Police Major General Piya Utayo, spokesman for the Royal Thai Police, told the press yesterday in Bangkok that throwing water for Songkran, including placing a bucket in front of your house or in a small family gathering at home, could be considered against the Emergency Decree for preventing gatherings as it encouraged people to mingle and get together.
Major General Utayo added that the Culture Ministry, which we reported on yesterday below, also advised against the traditional aspects of Songkran, such as blessing elders with water or community cleaning events as they caused gatherings and did not encourage social distancing. Songkran traditionally starts on the 13th, in just a few days.
Major General Utayo noted that some provinces seemed to suggest they would allow people to proceed with Songkran celebrations and that this was not the right thing to do, even in a very reserved form, as it could still spread the virus.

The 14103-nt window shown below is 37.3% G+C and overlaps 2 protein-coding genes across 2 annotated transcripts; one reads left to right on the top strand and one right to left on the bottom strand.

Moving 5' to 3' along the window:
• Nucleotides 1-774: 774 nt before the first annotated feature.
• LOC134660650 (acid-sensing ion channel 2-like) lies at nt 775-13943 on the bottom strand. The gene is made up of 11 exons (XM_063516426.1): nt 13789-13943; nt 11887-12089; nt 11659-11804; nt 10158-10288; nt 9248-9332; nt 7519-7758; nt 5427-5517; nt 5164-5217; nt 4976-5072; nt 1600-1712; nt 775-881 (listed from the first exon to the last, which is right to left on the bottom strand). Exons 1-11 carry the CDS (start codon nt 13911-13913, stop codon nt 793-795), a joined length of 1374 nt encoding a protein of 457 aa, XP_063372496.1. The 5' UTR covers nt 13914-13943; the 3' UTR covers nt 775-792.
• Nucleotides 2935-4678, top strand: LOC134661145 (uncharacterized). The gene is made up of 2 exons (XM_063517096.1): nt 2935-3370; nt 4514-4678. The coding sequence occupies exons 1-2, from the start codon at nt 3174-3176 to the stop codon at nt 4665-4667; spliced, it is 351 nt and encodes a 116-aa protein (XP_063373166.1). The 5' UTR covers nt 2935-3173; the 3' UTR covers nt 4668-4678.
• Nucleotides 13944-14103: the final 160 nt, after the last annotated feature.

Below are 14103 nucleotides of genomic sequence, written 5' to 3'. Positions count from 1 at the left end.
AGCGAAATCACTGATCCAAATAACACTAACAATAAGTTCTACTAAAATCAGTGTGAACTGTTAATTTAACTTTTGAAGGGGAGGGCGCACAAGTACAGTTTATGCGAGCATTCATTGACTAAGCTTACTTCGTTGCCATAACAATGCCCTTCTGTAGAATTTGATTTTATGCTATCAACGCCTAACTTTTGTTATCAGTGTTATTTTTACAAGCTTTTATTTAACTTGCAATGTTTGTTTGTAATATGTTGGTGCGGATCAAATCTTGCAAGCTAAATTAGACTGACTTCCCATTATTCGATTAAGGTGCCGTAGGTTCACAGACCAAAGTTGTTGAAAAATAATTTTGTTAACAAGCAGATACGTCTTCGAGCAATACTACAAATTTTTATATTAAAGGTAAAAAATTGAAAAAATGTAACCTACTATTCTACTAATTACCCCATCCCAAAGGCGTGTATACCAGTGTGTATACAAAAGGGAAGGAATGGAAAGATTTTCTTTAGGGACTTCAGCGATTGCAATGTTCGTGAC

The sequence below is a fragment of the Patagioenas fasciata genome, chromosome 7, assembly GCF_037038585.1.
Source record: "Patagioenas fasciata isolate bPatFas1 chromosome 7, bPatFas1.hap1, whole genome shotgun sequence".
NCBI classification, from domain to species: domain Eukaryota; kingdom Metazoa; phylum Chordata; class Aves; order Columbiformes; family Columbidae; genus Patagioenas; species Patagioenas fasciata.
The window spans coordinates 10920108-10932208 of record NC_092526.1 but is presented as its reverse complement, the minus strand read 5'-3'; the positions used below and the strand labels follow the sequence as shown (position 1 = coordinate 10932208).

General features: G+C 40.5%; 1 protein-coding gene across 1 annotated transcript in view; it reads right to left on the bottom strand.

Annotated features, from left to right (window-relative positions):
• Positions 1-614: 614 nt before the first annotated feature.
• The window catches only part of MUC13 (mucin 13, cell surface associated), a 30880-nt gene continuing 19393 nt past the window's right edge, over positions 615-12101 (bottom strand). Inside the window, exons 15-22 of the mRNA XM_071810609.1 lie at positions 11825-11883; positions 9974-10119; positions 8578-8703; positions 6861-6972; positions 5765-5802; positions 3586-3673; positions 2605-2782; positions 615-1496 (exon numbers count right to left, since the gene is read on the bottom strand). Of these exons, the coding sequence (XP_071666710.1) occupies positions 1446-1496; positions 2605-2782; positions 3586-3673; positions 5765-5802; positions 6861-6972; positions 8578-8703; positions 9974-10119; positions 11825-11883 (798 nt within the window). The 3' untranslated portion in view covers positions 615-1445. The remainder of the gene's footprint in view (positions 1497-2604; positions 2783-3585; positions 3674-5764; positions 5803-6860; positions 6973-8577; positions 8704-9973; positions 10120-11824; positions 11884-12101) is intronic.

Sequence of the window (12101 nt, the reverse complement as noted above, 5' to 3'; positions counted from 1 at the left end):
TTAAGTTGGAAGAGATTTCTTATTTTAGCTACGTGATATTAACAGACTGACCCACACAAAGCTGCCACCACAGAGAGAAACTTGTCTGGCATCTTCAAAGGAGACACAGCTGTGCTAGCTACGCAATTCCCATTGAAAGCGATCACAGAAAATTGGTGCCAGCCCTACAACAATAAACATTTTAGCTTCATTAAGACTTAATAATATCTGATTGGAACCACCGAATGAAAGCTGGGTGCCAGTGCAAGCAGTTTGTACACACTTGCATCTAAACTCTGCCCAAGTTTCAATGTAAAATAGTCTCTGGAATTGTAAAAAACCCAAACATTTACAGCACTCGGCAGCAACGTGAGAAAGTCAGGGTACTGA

He added that he understood this was the most important holiday of the year for Thai people and that Thai Prime Minister Prayut Chan-o-Cha had officially postponed the holiday, which meant that later this year Thai people would be able to enjoy the celebration as usual with their family and friends. He said the faster everyone worked together to socially distance and help stamp out the disease the quicker things could return to normal, allowing people to return to work and life. Royal Police officials in general have stressed they are not trying to be “The Fun Police” but by enforcing social distancing this entire situation will resolve sooner vs. later.
Additionally, many provinces are banning alcohol sales during the Songkran festival to help discourage gatherings and encourage social distancing. Alcohol and parties are traditionally a major part of the Songkran festival which is the single biggest annual holiday for Thai people.